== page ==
You need to be aware that the Landlord and Tenant Board in Ontario is backed up. It may be in other regions across North America as well. The landlords are in a bad spot as it takes months to have your claim addressed. Your best course of action is to know all the required regulations to streamline your security as best you can.
Be careful with rent increases. Each province and state has their own specific laws, educate yourself on what is specific to your region. Do a proper lease right from day one to avoid any issues that could arise. If you don’t provide proper notice for rent increase of the first year, this would invalidate your lawful rent throughout the entire tenancy in Ontario.
You cannot evict a tenant for no reason without compensation in Ontario. If it is no fault of their own, you are putting yourself at risk. The Residential Tenancies Act protects renters against unlawful increase and unlawful evictions. An N1 form is an official note of rent increase. If you’re even a day late you could possibly have to compensate your tenant.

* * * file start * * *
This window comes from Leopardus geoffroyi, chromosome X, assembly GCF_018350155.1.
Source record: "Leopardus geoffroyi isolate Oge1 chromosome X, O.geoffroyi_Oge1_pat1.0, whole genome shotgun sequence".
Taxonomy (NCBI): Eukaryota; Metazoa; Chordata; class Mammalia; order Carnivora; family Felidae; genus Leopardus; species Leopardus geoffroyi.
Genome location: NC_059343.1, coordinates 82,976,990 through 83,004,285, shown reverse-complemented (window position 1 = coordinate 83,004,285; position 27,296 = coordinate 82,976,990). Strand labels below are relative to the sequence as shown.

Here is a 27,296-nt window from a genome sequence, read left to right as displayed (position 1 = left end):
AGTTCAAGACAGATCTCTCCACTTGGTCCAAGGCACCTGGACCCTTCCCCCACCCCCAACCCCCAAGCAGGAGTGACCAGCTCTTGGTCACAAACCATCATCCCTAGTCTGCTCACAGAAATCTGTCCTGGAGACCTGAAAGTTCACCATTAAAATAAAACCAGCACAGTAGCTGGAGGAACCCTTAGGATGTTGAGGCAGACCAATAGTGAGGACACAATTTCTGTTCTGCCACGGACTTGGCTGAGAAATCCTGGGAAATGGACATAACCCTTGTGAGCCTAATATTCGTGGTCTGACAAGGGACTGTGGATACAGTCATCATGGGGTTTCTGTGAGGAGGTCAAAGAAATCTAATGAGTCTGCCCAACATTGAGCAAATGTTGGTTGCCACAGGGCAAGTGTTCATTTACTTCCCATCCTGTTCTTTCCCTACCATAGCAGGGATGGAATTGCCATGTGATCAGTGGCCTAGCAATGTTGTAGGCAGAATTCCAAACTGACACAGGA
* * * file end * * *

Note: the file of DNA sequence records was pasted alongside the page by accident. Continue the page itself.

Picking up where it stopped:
Be aware of the difference between a fixed term tenancy (lease) and monthly tenancy. Fixed term can be weekly, monthly or yearly, while the latter is obviously a standard month. As the landlord, you can decide which type of agreement you prefer, ensure that this is clear to the tenant before they sign.
In Ontario, there is a mandatory lease agreement that both parties must abide by. There is a large number of clauses that a landlord can add to the agreement. For a list of these appendixes, feel free to contact me: email@example.com
Landlords need to be more proactive. They need to know that it is a highly regulated business. Know the rules. If you have any concerns get in touch with a professional (a paralegal) before any issues arise so you can solve it ahead of time.